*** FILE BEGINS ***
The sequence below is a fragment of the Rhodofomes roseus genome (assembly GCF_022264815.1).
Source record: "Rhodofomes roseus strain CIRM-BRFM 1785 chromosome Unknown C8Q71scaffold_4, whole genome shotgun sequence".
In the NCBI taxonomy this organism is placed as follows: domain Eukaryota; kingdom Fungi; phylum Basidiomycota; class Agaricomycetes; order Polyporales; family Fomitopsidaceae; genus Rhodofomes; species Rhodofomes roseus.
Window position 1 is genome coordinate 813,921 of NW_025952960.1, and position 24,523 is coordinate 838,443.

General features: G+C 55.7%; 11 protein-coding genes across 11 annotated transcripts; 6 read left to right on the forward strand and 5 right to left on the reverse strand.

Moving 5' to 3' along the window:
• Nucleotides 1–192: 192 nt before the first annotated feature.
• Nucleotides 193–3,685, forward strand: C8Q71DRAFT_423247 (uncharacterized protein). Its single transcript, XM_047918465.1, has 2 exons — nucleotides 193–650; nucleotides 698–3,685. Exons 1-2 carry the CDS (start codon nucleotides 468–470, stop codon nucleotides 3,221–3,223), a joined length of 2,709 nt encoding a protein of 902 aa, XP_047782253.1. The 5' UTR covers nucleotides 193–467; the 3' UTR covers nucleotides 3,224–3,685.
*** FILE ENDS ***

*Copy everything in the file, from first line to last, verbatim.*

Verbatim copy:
The sequence below is a fragment of the Rhodofomes roseus genome (assembly GCF_022264815.1).
Source record: "Rhodofomes roseus strain CIRM-BRFM 1785 chromosome Unknown C8Q71scaffold_4, whole genome shotgun sequence".
In the NCBI taxonomy this organism is placed as follows: domain Eukaryota; kingdom Fungi; phylum Basidiomycota; class Agaricomycetes; order Polyporales; family Fomitopsidaceae; genus Rhodofomes; species Rhodofomes roseus.
Window position 1 is genome coordinate 813,921 of NW_025952960.1, and position 24,523 is coordinate 838,443.

General features: G+C 55.7%; 11 protein-coding genes across 11 annotated transcripts; 6 read left to right on the forward strand and 5 right to left on the reverse strand.

Moving 5' to 3' along the window:
• Nucleotides 1–192: 192 nt before the first annotated feature.
• Nucleotides 193–3,685, forward strand: C8Q71DRAFT_423247 (uncharacterized protein). Its single transcript, XM_047918465.1, has 2 exons — nucleotides 193–650; nucleotides 698–3,685. Exons 1-2 carry the CDS (start codon nucleotides 468–470, stop codon nucleotides 3,221–3,223), a joined length of 2,709 nt encoding a protein of 902 aa, XP_047782253.1. The 5' UTR covers nucleotides 193–467; the 3' UTR covers nucleotides 3,224–3,685.